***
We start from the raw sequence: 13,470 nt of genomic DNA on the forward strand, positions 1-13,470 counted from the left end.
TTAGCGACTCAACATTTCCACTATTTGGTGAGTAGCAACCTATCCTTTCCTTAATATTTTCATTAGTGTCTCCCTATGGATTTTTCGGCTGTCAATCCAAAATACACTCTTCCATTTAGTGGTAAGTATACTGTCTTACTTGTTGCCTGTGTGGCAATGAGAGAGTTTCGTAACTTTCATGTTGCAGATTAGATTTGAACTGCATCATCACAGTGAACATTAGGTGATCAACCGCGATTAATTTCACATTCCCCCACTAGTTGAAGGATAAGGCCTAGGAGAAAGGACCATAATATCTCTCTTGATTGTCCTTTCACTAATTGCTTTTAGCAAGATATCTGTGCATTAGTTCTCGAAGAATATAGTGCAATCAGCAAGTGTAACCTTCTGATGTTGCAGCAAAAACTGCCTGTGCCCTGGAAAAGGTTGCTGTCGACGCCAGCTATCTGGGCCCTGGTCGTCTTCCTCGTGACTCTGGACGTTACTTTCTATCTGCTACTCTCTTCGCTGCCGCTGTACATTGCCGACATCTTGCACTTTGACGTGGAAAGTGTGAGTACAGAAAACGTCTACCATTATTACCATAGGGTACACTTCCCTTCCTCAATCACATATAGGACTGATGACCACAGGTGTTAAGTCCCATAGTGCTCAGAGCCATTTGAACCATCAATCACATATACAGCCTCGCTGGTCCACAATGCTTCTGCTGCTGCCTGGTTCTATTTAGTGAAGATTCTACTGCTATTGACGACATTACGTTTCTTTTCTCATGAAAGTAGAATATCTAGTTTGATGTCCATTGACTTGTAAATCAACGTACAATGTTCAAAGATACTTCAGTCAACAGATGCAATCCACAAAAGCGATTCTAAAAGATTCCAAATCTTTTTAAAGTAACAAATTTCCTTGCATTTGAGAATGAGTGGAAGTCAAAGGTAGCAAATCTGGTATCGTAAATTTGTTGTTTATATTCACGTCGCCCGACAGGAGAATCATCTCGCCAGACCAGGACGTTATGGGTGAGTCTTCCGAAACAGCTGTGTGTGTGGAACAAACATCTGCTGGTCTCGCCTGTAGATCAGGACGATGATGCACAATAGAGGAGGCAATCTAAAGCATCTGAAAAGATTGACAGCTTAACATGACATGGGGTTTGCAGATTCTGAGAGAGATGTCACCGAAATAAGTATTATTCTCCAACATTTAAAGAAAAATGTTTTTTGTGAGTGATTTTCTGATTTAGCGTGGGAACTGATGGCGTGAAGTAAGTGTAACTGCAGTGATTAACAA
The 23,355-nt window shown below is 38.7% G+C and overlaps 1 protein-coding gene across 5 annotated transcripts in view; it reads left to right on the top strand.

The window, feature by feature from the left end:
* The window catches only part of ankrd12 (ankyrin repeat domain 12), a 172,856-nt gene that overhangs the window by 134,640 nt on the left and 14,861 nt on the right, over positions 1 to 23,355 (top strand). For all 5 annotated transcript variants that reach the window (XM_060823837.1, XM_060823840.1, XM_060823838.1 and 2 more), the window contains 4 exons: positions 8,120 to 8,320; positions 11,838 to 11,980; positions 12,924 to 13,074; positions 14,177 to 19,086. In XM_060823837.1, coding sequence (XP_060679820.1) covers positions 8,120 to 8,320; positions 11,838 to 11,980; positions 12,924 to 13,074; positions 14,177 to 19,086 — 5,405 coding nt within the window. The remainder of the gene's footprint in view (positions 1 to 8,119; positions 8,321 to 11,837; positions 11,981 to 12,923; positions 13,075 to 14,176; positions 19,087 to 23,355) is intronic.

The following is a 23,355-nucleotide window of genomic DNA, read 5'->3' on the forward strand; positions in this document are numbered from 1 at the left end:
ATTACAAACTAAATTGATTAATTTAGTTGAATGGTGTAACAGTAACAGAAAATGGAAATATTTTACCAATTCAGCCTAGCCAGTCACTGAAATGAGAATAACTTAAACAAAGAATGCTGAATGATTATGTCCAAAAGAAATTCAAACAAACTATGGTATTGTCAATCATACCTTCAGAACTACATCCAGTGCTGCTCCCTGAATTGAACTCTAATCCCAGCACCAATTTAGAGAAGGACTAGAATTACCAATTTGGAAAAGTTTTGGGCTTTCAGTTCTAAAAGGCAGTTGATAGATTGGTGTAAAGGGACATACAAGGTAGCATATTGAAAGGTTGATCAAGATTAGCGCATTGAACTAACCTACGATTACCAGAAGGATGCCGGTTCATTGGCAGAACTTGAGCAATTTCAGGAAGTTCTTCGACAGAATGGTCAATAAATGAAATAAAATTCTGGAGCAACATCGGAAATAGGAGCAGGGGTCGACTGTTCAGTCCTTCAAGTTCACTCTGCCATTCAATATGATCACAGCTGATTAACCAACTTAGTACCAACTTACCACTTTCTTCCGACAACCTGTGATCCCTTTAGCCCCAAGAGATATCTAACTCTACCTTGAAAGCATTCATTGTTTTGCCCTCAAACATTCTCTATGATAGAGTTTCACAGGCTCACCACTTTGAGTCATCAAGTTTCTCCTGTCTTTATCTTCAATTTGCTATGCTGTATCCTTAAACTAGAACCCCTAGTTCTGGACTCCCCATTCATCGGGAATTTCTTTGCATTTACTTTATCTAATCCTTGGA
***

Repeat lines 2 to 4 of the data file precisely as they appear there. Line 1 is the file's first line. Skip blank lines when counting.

TTAGCGACTCAACATTTCCACTATTTGGTGAGTAGCAACCTATCCTTTCCTTAATATTTTCATTAGTGTCTCCCTATGGATTTTTCGGCTGTCAATCCAAAATACACTCTTCCATTTAGTGGTAAGTATACTGTCTTACTTGTTGCCTGTGTGGCAATGAGAGAGTTTCGTAACTTTCATGTTGCAGATTAGATTTGAACTGCATCATCACAGTGAACATTAGGTGATCAACCGCGATTAATTTCACATTCCCCCACTAGTTGAAGGATAAGGCCTAGGAGAAAGGACCATAATATCTCTCTTGATTGTCCTTTCACTAATTGCTTTTAGCAAGATATCTGTGCATTAGTTCTCGAAGAATATAGTGCAATCAGCAAGTGTAACCTTCTGATGTTGCAGCAAAAACTGCCTGTGCCCTGGAAAAGGTTGCTGTCGACGCCAGCTATCTGGGCCCTGGTCGTCTTCCTCGTGACTCTGGACGTTACTTTCTATCTGCTACTCTCTTCGCTGCCGCTGTACATTGCCGACATCTTGCACTTTGACGTGGAAAGTGTGAGTACAGAAAACGTCTACCATTATTACCATAGGGTACACTTCCCTTCCTCAATCACATATAGGACTGATGACCACAGGTGTTAAGTCCCATAGTGCTCAGAGCCATTTGAACCATCAATCACATATACAGCCTCGCTGGTCCACAATGCTTCTGCTGCTGCCTGGTTCTATTTAGTGAAGATTCTACTGCTATTGACGACATTACGTTTCTTTTCTCATGAAAGTAGAATATCTAGTTTGATGTCCATTGACTTGTAAATCAACGTACAATGTTCAAAGATACTTCAGTCAACAGATGCAATCCACAAAAGCGATTCTAAAAGATTCCAAATCTTTTTAAAGTAACAAATTTCCTTGCATTTGAGAATGAGTGGAAGTCAAAGGTAGCAAATCTGGTATCGTAAATTTGTTGTTTATATTCACGTCGCCCGACAGGAGAATCATCTCGCCAGACCAGGACGTTATGGGTGAGTCTTCCGAAACAGCTGTGTGTGTGGAACAAACATCTGCTGGTCTCGCCTGTAGATCAGGACGATGATGCACAATAGAGGAGGCAATCTAAAGCATCTGAAAAGATTGACAGCTTAACATGACATGGGGTTTGCAGATTCTGAGAGAGATGTCACCGAAATAAGTATTATTCTCCAACATTTAAAGAAAAATGTTTTTTGTGAGTGATTTTCTGATTTAGCGTGGGAACTGATGGCGTGAAGTAAGTGTAACTGCAGTGATTAACAA
The 23,355-nt window shown below is 38.7% G+C and overlaps 1 protein-coding gene across 5 annotated transcripts in view; it reads left to right on the top strand.

The window, feature by feature from the left end: